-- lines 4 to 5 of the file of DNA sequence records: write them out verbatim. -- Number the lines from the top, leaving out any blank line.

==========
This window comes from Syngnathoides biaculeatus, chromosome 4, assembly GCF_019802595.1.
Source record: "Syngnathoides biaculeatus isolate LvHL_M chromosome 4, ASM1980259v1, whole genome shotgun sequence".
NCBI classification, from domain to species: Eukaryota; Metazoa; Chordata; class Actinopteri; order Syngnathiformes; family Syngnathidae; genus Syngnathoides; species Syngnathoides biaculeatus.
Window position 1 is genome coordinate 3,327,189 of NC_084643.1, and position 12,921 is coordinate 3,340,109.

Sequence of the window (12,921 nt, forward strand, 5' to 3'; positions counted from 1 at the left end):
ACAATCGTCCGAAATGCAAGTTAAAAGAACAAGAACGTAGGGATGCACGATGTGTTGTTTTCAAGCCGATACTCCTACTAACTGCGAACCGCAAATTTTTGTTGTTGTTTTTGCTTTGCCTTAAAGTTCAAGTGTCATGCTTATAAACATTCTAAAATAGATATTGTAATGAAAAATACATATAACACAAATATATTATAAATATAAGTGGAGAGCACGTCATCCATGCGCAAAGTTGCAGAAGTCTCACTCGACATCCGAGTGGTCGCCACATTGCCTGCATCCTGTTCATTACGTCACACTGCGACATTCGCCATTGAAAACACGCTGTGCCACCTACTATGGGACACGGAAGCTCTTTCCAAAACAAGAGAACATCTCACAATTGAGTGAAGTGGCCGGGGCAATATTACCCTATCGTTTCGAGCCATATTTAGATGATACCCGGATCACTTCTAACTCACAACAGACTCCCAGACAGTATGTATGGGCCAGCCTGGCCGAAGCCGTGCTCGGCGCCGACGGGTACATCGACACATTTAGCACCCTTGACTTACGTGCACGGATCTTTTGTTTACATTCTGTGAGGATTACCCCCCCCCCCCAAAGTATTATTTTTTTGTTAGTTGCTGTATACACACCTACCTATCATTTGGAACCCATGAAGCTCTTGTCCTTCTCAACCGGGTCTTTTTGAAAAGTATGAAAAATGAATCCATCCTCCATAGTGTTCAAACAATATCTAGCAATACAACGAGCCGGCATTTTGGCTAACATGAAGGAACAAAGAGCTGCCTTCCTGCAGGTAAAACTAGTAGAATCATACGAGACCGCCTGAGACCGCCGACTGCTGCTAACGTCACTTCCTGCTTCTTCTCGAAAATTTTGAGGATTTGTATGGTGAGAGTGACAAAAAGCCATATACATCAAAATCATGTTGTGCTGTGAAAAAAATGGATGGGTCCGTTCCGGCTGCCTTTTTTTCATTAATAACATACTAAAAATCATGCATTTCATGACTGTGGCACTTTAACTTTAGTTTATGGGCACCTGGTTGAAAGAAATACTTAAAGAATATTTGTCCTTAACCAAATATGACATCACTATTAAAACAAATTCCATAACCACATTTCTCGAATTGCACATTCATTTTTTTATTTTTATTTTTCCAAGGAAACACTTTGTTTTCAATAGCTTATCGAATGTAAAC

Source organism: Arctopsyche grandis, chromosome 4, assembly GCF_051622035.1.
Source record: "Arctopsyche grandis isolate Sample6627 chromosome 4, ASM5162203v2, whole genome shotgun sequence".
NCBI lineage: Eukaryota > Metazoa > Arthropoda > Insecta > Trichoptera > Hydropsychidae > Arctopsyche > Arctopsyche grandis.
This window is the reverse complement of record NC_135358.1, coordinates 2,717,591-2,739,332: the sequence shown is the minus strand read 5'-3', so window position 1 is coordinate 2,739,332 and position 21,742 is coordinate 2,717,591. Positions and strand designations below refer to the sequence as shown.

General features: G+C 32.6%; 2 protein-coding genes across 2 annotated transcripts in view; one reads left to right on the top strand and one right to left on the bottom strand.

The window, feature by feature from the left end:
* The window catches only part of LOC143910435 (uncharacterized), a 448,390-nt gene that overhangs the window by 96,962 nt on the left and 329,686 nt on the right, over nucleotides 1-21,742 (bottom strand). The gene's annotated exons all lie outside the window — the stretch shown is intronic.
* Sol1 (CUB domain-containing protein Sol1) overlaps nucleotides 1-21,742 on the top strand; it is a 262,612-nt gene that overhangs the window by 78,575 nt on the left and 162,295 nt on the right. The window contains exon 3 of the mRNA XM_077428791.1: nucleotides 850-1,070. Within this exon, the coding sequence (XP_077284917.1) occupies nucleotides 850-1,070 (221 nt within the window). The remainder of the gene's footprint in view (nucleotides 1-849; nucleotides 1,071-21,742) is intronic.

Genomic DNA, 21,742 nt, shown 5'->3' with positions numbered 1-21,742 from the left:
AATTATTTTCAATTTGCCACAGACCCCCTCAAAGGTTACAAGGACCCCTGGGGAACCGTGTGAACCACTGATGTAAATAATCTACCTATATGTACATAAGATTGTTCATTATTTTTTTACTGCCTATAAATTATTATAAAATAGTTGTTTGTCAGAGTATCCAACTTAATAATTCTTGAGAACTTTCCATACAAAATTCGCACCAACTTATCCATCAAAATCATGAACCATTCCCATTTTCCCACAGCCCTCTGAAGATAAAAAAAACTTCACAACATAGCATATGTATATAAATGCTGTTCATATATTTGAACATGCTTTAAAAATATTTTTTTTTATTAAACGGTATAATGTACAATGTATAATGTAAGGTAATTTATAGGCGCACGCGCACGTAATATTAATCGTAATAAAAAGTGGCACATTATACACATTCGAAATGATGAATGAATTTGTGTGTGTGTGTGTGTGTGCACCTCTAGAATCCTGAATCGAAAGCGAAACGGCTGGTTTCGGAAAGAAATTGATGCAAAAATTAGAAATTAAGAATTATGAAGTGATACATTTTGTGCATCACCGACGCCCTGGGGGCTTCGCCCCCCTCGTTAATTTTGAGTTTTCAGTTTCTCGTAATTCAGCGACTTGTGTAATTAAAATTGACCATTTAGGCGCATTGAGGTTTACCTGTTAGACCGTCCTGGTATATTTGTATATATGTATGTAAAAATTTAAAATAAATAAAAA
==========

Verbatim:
Window position 1 is genome coordinate 3,327,189 of NC_084643.1, and position 12,921 is coordinate 3,340,109.

Sequence of the window (12,921 nt, forward strand, 5' to 3'; positions counted from 1 at the left end):